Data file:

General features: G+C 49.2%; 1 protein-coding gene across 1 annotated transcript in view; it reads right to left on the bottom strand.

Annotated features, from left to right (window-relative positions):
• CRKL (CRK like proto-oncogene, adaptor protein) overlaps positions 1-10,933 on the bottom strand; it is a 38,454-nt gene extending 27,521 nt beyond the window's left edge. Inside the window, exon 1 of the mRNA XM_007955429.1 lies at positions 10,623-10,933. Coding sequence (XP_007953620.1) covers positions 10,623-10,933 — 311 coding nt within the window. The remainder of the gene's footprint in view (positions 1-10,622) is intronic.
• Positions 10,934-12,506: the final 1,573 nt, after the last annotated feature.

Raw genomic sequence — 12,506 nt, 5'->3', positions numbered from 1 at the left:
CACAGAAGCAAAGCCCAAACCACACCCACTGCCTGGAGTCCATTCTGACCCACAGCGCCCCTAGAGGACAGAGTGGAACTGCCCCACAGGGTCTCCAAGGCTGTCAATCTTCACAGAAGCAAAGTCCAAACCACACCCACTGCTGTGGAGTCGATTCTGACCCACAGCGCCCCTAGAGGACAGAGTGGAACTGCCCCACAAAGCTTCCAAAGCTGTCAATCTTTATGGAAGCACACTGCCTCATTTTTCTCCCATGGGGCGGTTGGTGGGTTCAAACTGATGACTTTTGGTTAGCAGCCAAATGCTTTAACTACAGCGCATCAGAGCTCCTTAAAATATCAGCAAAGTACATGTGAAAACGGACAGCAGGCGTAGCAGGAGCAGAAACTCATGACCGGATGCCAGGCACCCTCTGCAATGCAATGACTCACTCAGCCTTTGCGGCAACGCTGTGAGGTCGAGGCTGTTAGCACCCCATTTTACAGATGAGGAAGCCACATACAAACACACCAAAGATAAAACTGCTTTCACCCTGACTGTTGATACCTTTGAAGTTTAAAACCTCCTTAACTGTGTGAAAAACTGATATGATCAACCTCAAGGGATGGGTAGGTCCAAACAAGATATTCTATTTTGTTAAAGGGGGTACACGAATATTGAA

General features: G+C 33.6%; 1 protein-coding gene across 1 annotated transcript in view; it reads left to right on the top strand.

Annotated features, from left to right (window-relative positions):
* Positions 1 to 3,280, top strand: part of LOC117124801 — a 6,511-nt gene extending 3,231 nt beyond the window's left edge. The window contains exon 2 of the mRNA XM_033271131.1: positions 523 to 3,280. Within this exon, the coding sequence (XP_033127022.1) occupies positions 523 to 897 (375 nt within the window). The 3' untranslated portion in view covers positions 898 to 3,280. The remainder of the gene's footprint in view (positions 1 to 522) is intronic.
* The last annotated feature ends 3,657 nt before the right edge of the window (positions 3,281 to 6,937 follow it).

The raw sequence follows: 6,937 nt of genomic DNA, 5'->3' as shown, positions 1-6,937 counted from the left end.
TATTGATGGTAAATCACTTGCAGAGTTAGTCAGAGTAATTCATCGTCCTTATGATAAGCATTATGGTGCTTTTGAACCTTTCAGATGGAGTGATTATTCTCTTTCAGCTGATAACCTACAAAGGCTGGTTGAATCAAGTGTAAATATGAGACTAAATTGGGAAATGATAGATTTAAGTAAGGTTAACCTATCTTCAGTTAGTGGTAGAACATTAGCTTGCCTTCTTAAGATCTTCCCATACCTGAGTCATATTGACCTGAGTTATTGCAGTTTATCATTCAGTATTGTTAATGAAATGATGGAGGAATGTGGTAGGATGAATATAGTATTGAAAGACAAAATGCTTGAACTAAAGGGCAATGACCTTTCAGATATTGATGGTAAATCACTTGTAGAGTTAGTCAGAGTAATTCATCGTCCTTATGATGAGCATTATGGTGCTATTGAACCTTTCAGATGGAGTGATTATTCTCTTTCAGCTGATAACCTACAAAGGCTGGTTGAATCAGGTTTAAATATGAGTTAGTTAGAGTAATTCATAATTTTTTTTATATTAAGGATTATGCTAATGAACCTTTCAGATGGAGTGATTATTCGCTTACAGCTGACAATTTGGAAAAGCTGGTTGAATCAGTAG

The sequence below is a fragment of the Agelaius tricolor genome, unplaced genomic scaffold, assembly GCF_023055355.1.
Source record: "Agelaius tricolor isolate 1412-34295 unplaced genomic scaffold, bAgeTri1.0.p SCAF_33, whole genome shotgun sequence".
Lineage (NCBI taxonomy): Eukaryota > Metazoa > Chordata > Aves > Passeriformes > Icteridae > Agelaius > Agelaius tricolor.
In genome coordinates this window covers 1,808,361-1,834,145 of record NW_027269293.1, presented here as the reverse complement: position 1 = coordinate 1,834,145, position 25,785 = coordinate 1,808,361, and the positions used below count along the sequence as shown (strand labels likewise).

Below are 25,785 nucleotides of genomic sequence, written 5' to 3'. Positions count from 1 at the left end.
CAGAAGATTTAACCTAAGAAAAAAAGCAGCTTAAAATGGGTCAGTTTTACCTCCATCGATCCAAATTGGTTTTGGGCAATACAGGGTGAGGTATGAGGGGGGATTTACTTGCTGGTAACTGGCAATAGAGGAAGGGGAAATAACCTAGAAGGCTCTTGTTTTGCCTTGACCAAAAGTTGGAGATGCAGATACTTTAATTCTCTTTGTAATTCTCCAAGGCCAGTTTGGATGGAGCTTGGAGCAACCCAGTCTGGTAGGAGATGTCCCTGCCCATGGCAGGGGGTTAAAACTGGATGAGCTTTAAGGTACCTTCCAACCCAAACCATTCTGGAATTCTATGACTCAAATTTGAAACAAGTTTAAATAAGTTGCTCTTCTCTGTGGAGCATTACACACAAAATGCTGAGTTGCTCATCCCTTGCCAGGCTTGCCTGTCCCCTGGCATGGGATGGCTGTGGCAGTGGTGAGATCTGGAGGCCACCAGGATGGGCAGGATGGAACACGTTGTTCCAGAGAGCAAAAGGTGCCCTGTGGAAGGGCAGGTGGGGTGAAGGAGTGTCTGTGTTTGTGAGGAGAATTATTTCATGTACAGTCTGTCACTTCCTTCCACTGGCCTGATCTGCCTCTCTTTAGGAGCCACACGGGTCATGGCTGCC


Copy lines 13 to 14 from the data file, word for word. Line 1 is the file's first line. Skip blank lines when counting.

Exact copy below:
The sequence below is a fragment of the Agelaius tricolor genome, unplaced genomic scaffold, assembly GCF_023055355.1.
Source record: "Agelaius tricolor isolate 1412-34295 unplaced genomic scaffold, bAgeTri1.0.p SCAF_33, whole genome shotgun sequence".